Tonalist won the Belmont Stakes by a head in the final stretch over Commissioner to win the final Jewel of the Triple Crown, upsetting the heavily favored colt California Chrome. A record crowd of more than 102,000 roared and groaned as Tonalist crossed the finish line while California Chrome and Wicked Strong tied for fourth place.
California Chrome lost his bid to become the 12th racehorse, and the first since Affirmed in 1978, to win the coveted Triple Crown.
Tonalist and Commissioner both missed the Kentucky Derby and the Preakness, although Tonalist won the Peter Pan Stakes in May at the Belmont track on Long Island in New York.
The air of expectation of a California Chrome win was palpable at the racetrack. The crowd was buzzing on a beautiful, sunny day hoping to see history being made. But it was not to be. TV cameras showed California Chrome co-owner Steve Coburn put his hands up to his face in great disappointment as Tonalist won the race. Jockey Victor Espinoza, who rode California Chrome in his Kentucky Derby and Preakness wins and this race as well, said, “He ran a little bit flat down the lane.”
California Chrome started out smartly, but ran into a crowd of horses on the rail. Espinoza kept him there through most of the race until he was positioned wide right at the top of the stretch near the leading horses, but when Espinoza asked California Chrome to kick in for the final stretch, he didn’t have it. That left Commissioner and Tonalist to vie for the lead with Tonalist just edging out Commissioner at the wire.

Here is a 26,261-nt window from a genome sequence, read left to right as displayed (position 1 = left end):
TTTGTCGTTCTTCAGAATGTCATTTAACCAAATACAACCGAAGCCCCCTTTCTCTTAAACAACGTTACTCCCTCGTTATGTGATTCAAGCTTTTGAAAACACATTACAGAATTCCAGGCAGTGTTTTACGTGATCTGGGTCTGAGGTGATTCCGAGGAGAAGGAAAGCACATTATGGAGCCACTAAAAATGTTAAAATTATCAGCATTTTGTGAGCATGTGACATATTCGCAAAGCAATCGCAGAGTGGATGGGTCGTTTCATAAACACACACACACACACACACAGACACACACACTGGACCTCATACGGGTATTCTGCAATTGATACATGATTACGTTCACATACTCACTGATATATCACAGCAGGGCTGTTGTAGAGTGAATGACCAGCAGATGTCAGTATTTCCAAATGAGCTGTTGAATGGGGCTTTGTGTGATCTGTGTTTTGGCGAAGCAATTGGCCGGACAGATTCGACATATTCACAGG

Most observers thought it wasn’t the fault of the jockey but that the horse just didn’t have it on this day. Training for three major races in five weeks, the last coming at a mile and a half track, is a stiff challenge for a 3-year-old horse.
In the buildup to this third jewel in the Triple Crown, attention was given to the way racehorses are now bred. Most are bred for speed. It is difficult to breed for stamina and speed. As it is, the owners of California Chrome spent just over $10,000 for the breeding rights to California Chrome. By winning the Kentucky Derby and the Preakness, he paid off handsomely.
After the race, Coburn was interviewed for his reaction to his horse losing the race. He had some strong words. “They ganged up on him,” said Coburn of the horses new to the field. “If you make the Derby, you should run in the Belmont. All or nothing.”
Coburn seemed like your kindly Uncle Wilfred in the days leading up the race. He was 61, the genial, off-beat man wearing a cowboy hat who had a knack with the horses. Coburn then spoke of Tonalist’s triumph with an angry tone. “He took the coward’s way out,” he said, a comment on Tonalist skipping the other two major races to race in the Belmont Stakes.
Perhaps this was a fitting way to describe “losers lament.” So no Triple Crown winner this year. Maybe next spring.
Richard Kagan is a contributing journalist for TheBlot Magazine.